Ok vertical it is, leave the tweeter the room to do his thing. Thanks for that, sound quality is king.
 

BlueWizard

Distinguished Member
Well, Jules brings up a valid point. Ideal in a large room with a large screen and a large speaker system, we would want all five speaker to be literally identical. This is frequently done with some of the better M&K systems. The Center speaker, is just another one of the front speakers.

But, how often do you see that in everyday life? Not very often. Centers speakers are design to fit somewhere reasonably close to and either above or below the TV screen. Within the limits of the size and shape they must be, they do a good job, but acoustically they are not the ideal design. They are more a product of necessity.

A vertical MTM (midbass, tweeter, midbass) can actually work in your favor. But when you place that same speaker horizontally, you frequently get a dip in the response right at the crossover frequency, among other problems.

But, again, virtually no one is in a position to put a tower speaker in the center in front of their TV to act as a center. Though, believe it or not, some do just that.

Now, if your front speakers are MMT or WWT (M=midbass, W=woofer, T=tweeter; when used in combination with 'W', 'M' means midrange), then your center could either be a vertical MT or WT, or even, if you have the space, a MMT or WWT. Or, again if vertical, a WTW, or MTM.

But, few of us have the space for speakers that large under our TV. So, we are stuck with the compromise of a horizontal MTM design. Though do notice that on the better MTM designs, the Tweeter is not center on either the cabinet or on the other woofers. It is raised so it is above, to some extent, the woofers, and is offset in the cabinets. This provides real advantages.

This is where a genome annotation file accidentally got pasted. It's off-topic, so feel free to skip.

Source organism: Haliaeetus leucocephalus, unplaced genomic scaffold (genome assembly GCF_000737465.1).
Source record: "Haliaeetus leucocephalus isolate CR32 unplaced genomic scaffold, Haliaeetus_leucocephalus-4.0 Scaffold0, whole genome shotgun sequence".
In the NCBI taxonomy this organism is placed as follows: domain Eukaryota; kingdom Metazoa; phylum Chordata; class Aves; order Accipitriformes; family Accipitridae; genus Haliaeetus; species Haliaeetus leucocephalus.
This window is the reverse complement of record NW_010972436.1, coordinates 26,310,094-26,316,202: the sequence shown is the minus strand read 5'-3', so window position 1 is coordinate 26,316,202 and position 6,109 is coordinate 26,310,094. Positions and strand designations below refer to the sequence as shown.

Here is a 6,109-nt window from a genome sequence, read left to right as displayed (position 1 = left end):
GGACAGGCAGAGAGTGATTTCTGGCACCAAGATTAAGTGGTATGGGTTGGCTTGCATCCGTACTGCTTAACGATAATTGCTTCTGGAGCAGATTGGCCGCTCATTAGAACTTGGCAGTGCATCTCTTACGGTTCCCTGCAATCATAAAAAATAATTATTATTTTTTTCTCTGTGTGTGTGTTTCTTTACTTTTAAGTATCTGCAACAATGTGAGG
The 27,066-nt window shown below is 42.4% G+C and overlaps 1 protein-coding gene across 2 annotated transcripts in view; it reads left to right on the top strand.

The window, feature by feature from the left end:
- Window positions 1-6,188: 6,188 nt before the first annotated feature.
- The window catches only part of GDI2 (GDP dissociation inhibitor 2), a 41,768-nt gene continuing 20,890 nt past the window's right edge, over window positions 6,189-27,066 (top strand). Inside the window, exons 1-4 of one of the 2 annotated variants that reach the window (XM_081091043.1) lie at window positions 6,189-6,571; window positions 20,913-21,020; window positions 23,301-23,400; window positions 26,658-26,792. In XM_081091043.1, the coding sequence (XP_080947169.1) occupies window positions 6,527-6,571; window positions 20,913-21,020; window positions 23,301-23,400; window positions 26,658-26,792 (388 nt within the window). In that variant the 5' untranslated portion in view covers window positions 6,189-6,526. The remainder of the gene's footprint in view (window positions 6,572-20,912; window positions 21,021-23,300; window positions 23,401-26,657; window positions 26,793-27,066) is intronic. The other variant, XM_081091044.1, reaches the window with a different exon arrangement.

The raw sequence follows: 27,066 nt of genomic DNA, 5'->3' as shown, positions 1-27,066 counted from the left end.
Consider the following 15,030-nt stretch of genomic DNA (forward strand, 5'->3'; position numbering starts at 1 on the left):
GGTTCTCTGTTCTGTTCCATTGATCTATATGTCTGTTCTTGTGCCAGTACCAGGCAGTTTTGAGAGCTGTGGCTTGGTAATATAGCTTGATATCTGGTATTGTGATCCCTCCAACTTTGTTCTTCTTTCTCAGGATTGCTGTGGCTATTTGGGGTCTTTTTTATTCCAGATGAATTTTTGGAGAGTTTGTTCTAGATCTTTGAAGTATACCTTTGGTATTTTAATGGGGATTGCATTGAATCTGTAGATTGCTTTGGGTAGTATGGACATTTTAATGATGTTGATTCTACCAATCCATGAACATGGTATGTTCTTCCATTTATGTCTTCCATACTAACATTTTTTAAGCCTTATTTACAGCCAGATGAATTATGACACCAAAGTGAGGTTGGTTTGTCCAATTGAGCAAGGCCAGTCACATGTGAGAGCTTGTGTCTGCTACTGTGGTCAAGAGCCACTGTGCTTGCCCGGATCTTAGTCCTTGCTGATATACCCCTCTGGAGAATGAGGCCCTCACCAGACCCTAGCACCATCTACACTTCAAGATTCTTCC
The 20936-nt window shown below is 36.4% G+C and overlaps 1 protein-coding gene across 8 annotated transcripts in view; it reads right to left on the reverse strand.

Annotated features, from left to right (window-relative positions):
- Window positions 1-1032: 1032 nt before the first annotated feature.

Notice how the tweeter is off-center in this design -

Parts Express DIY Project

And even this design -

Parts Express DIY Project

Just a few thoughts.

Steve/bluewizard
 

Jules

Distinguished Member
But, again, virtually no one is in a position to put a tower speaker in the center in front of their TV to act as a center. Steve/bluewizard
Well, I blame the AV cabinet makers. They have no understanding of the needs of an AV enthusiast to properly accomodate any decent centre speaker.

Which is why I made my own which easily and neatly houses a normal 'tower' speaker as my centre.
(the angle at which the picture is taken makes it look like the speaker is still obscuring the very bottom of the TV... but in fact the top of the speaker is actually just below the bottom of the TV's bezel.)
 

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subterracineman

Standard Member
Ok the idea I've come up, thanks to your help chaps, is to leave a recess in the blockwork wall to mount the enclosure in, to be finished with the baffle flush with the wall. 2 mid woofers and a tweeter mounted M M T up the wall vertically. the wall above the speaker will serve as a projection screen and will be painted mdf. I'll have to start a thread to see if there's a special paint for this purpose.